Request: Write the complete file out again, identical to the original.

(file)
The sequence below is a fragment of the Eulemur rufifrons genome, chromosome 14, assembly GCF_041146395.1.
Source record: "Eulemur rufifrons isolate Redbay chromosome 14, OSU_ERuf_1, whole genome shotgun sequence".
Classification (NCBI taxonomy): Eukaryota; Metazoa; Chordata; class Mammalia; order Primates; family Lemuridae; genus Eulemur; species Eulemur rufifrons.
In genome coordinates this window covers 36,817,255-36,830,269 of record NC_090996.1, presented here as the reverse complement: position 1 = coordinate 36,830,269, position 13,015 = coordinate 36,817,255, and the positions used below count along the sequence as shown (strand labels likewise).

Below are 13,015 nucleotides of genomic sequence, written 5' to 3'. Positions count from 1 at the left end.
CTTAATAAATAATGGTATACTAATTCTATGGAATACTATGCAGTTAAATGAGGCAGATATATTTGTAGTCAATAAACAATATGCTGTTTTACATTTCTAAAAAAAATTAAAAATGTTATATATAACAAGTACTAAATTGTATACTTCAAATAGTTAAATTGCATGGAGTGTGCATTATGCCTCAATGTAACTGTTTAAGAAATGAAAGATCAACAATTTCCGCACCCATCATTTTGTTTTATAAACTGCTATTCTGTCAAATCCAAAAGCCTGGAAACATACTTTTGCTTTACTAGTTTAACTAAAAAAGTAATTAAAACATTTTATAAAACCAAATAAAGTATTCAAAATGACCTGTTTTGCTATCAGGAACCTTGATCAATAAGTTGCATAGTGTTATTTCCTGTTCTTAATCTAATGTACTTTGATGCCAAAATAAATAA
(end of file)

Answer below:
The sequence below is a fragment of the Eulemur rufifrons genome, chromosome 14, assembly GCF_041146395.1.
Source record: "Eulemur rufifrons isolate Redbay chromosome 14, OSU_ERuf_1, whole genome shotgun sequence".
Classification (NCBI taxonomy): Eukaryota; Metazoa; Chordata; class Mammalia; order Primates; family Lemuridae; genus Eulemur; species Eulemur rufifrons.
In genome coordinates this window covers 36,817,255-36,830,269 of record NC_090996.1, presented here as the reverse complement: position 1 = coordinate 36,830,269, position 13,015 = coordinate 36,817,255, and the positions used below count along the sequence as shown (strand labels likewise).

Below are 13,015 nucleotides of genomic sequence, written 5' to 3'. Positions count from 1 at the left end.
CTTAATAAATAATGGTATACTAATTCTATGGAATACTATGCAGTTAAATGAGGCAGATATATTTGTAGTCAATAAACAATATGCTGTTTTACATTTCTAAAAAAAATTAAAAATGTTATATATAACAAGTACTAAATTGTATACTTCAAATAGTTAAATTGCATGGAGTGTGCATTATGCCTCAATGTAACTGTTTAAGAAATGAAAGATCAACAATTTCCGCACCCATCATTTTGTTTTATAAACTGCTATTCTGTCAAATCCAAAAGCCTGGAAACATACTTTTGCTTTACTAGTTTAACTAAAAAAGTAATTAAAACATTTTATAAAACCAAATAAAGTATTCAAAATGACCTGTTTTGCTATCAGGAACCTTGATCAATAAGTTGCATAGTGTTATTTCCTGTTCTTAATCTAATGTACTTTGATGCCAAAATAAATAA